- Researchers tested DNA from tissue samples collected from fish-and-chip shops and fishmongers in the U.K. and found that majority originated from the threatened spiny dogfish (Squalus acanthias), frequently sold under generic names like rock, huss, and rock salmon.
- The study also analyzed shark fins from wholesalers in the U.K., and found that many of them had come from the endangered scalloped hammerhead shark.
- Seafood should come with accurate, complete species information for consumers to make informed choices, the researchers write, instead of ambiguous, “umbrella” terms that cover multiple species.
Threatened species of sharks are being sold under generic terms in fish-and-chip shops and at fishmongers in the U.K., a new study has found.
For consumers, shark products and species can be hard to identify: any distinguishing features are usually removed before shark steaks are sold; shark meat is battered and fried in traditional fish and chips; and dried shark fins are typically bleached and trimmed, complicating identification.
To counter this problem, researchers turned to DNA testing of shark products. They analyzed 78 tissue samples collected from fish-and-chip shops, and 39 samples collected from fishmongers, mostly in southern England. They found that the majority of the samples originated from the threatened spiny dogfish (Squalus acanthias), frequently sold under generic names like rock, huss, and rock salmon.
The spiny dogfish, listed as a species vulnerable to extinction on the IUCN Red List, has been declining globally, mainly due to overexploitation by fisheries. In the northeast Atlantic, where populations of the species have plummeted by 95 percent, the species is considered critically endangered and commercial targeting of the shark in the region is banned by the European Union.
Selling spiny dogfish under generic terms raises ethical questions, the researchers say in the study published in Scientific Reports. The shark meat in the fish-and-chip takeaway could have originated from well-managed stocks, where population trends are more positive. But it could also have come from a place where the shark’s population is either threatened or where its exploitation remains unregulated.
“It’s almost impossible for consumers to know what they are buying,” lead author Catherine Hobbs, a master’s student at the University of Exeter, U.K., said in a statement. “People might think they’re getting a sustainably sourced product when they’re actually buying a threatened species.”
Hobbs and her colleagues also analyzed DNA from shark fins collected both from wholesalers in the U.K., where the fins were destined for Asian markets, as well as fins seized by the U.K. customs office. They found that most of the fins had been sourced from four shark species, including the scalloped hammerhead (Sphyrna lewini), an endangered species, and the shortfin mako (Isurus oxyrinchus) and smalleye hammerhead (Sphyrna tudes), both listed as vulnerable. The scalloped hammerhead is listed in Appendix II of the Convention on International Trade in Endangered Species of Fauna and Flora (CITES), which means that the international trade in the species must be highly regulated and not be detrimental to populations in the wild.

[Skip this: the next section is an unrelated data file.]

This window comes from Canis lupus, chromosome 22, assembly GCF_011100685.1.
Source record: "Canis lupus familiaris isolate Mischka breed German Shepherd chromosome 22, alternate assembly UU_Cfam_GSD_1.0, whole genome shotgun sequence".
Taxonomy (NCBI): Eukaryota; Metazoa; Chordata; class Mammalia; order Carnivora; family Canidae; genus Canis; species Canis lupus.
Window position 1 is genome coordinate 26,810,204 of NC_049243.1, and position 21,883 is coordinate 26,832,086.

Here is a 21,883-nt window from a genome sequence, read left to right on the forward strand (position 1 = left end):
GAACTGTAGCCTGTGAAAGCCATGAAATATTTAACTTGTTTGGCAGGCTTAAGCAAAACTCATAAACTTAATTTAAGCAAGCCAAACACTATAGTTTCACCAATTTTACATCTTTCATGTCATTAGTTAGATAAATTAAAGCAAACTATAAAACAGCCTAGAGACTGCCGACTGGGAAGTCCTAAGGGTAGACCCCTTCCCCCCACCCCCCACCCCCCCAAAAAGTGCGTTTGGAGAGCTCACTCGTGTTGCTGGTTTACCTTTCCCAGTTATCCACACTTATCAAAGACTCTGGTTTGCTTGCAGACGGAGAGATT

“The discovery of endangered hammerhead sharks highlights how widespread the sale of declining species really is — even reaching Europe and the U.K.,” said co-author Andrew Griffiths, a lecturer at the University of Exeter. “Scalloped hammerhead can be imported under strict conditions, but the wholesaler had no idea what species the fin belonged to.”
For consumers to be able to make informed choices, seafood should come with accurate, complete species information, the researchers write, instead of “umbrella” terms that cover multiple species.
“The use of such ambiguous labels makes it extremely difficult for consumers to exercise a right to avoid species of higher conservation concern or those associated with specific health issues [arising from allergens or toxins like mercury],” they write.
Hobbs added that knowing which shark species were being consumed in the U.K. would also help address the decline in shark populations.
Hobbs, C. A., Potts, R. W., Walsh, M. B., Usher, J., & Griffiths, A. M. (2019). Using DNA Barcoding to Investigate Patterns of Species Utilisation in UK Shark Products Reveals Threatened Species on Sale. Scientific Reports, 9(1), 1028.